Pablo Escobar, Colombia's notorious drug lord and a symbol the country is still trying to shake, had a penchant for collecting exotic animals.
On his Hacienda Napoles estate, located right between Bogotá and Medellín, he built a bootleg zoo filled with tigers, zebras, monkeys and other animals. But after he was killed in 1993, many of his animals lived on.
Most were donated to international and Colombian zoos, but his four hippopotamuses, imported from California, were left to roam free.
Today, the herd has multiplied to somewhere around 40 hippos, making it the largest wild hippo herd outside of Africa.
"When it comes to the direct relationship they have with the hippos, the region has adopted a relationship of profound respect and admiration for the hippos in the area," says Oberdan Martinez, the general manager of the park.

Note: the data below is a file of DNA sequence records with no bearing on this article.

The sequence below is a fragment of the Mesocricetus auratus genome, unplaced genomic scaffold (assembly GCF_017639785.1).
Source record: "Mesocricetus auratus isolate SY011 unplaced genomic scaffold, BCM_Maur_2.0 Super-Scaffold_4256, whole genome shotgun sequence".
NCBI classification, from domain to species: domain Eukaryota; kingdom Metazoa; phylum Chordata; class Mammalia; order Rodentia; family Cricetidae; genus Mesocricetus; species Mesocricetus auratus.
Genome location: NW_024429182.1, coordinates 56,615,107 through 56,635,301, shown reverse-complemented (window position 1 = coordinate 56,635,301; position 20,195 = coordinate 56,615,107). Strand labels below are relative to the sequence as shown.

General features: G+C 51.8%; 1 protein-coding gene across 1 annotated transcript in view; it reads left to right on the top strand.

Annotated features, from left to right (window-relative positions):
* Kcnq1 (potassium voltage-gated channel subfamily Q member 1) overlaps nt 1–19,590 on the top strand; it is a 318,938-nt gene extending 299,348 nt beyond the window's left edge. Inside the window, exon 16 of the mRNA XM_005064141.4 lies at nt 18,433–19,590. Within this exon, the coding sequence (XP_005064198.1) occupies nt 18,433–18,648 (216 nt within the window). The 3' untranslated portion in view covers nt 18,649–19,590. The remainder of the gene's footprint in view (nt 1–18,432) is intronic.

The problem is that the park has not always been able to contain the animals. They live in a limbo between cages and full freedom, with loose boundaries of fences and natural barriers surrounding the lake that they live in (except for one hippo named Vanessa, who lives inside a defined fence; she was rejected by her family at birth). Local fishermen started spotting them in rivers as far as 100 miles away in 2007, and there were multiple reported sightings of hippos in nearby towns in 2016.
And since they are not native to Colombia, there are no natural predators for the hippos there. They are a deadly animal, killing 3,000 people annually in Africa, but there have miraculously been zero reported deaths by hippo in Colombia.
"They're reproducing uncontrollably and they aren't native of this country, so it's something that we need to manage," says Martinez.
The park and Cornare has started a sterilization campaign, but it's not an easy one. A male hippo's testicles are retracted, or "hidden" inside of their bodies, and only four of the hippos have been successfully castrated.
"They're gorgeous animals, but just to observe and respect," says Martinez. "It's not good that we live with them in their own habitat. It's beautiful, but from a distance."
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